Imagine working hard to get the job of your dreams. Imagine doing your best in school to get accepted into the college that would get you there. Now imagine attending college and being given the prime opportunity to do now what you wish to do for the rest of your life. For aspiring physicians and medical scientists, such a dream has become a reality as the position of "Emergency Room (ER) Scribe" pops up across the country.
Late astronomer Carl Sagan compared our universe to a vast cosmic ocean consisting of about 100 billion galaxies, each galaxy comprising some 100 billion stars; according to Sagan, there are more stars in the universe than there are grains of sand on all the beaches of Earth. In this practically infinite sea of stars, we have stood on only one secluded shore: that of our own planet. Are we Earthlings the only inhabitants of the universe, or could beings from another cosmic island be gazing in our direction with a similar sense of curiosity?
It's a Wednesday afternoon in a cluttered basement lab on the Case Western Reserve University (CWRU) campus, and I begin running the computer program on a new data set. Maybe this one will be it, I find myself thinking as the program begins to execute. Maybe these data contain the signature we're looking for, one that shows evidence for extraterrestrial intelligence. Maybe I will go down as the first person in history to detect an alien signal!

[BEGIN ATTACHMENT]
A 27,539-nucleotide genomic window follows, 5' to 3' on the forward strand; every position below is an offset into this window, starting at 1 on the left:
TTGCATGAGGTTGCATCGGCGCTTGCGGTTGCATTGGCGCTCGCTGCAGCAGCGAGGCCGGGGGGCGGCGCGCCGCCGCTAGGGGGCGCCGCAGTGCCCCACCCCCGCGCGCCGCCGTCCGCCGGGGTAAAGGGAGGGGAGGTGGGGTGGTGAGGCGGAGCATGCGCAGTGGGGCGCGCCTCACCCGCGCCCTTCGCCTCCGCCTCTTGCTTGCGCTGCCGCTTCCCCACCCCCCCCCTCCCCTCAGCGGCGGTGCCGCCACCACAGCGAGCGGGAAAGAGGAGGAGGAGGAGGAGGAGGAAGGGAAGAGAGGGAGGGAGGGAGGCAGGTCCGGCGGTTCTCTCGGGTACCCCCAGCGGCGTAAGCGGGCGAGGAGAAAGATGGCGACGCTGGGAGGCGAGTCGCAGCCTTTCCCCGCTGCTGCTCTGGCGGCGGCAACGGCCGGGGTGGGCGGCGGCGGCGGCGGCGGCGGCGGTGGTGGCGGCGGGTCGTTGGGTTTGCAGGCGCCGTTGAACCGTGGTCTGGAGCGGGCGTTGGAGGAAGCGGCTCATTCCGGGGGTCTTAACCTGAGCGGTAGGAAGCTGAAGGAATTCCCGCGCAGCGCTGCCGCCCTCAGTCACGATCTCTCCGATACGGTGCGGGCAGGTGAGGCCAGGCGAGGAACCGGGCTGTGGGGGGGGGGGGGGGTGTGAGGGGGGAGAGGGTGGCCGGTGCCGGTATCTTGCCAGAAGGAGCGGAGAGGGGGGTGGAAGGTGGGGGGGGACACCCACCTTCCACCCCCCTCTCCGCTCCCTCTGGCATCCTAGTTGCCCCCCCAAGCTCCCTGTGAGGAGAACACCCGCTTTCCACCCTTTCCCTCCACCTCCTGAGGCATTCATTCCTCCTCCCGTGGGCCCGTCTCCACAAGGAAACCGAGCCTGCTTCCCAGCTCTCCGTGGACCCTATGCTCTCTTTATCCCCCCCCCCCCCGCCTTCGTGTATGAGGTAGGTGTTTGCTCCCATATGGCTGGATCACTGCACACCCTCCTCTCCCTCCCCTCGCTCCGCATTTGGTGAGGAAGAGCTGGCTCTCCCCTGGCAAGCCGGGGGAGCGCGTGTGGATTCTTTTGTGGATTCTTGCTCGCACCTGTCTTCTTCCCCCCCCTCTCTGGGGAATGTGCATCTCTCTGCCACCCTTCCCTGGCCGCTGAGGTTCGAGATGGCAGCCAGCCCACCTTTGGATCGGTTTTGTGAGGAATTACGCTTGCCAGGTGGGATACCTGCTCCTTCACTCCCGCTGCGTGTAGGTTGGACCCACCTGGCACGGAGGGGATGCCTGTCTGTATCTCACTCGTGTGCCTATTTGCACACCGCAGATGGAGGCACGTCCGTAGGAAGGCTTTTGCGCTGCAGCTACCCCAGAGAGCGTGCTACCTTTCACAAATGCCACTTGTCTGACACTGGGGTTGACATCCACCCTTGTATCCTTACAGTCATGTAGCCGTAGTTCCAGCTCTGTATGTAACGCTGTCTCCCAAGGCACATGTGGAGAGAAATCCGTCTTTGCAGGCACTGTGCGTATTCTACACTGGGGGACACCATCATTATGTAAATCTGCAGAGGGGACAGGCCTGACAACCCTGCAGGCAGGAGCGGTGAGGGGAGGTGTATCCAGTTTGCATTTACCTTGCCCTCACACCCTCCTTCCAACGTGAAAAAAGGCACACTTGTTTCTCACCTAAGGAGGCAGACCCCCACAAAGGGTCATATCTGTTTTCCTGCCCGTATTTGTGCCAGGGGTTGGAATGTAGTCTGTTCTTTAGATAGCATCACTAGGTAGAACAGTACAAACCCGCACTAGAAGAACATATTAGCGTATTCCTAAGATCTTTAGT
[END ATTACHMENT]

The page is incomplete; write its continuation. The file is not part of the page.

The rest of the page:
Words such as Captain Kirk's epitomize the real exploits of Soviet (now Russian) and American civilian space programs that have maintained their presence in space in new and changing ways for over 40 years. Since Sputnik's launch in 1957, projects ranging from Apollo to Soyuz to the current International Space Station (ISS) have shown the changing presence of nation-states in space. State-sponsored programs, which sent highly trained astronauts, have held a monopoly on space travel.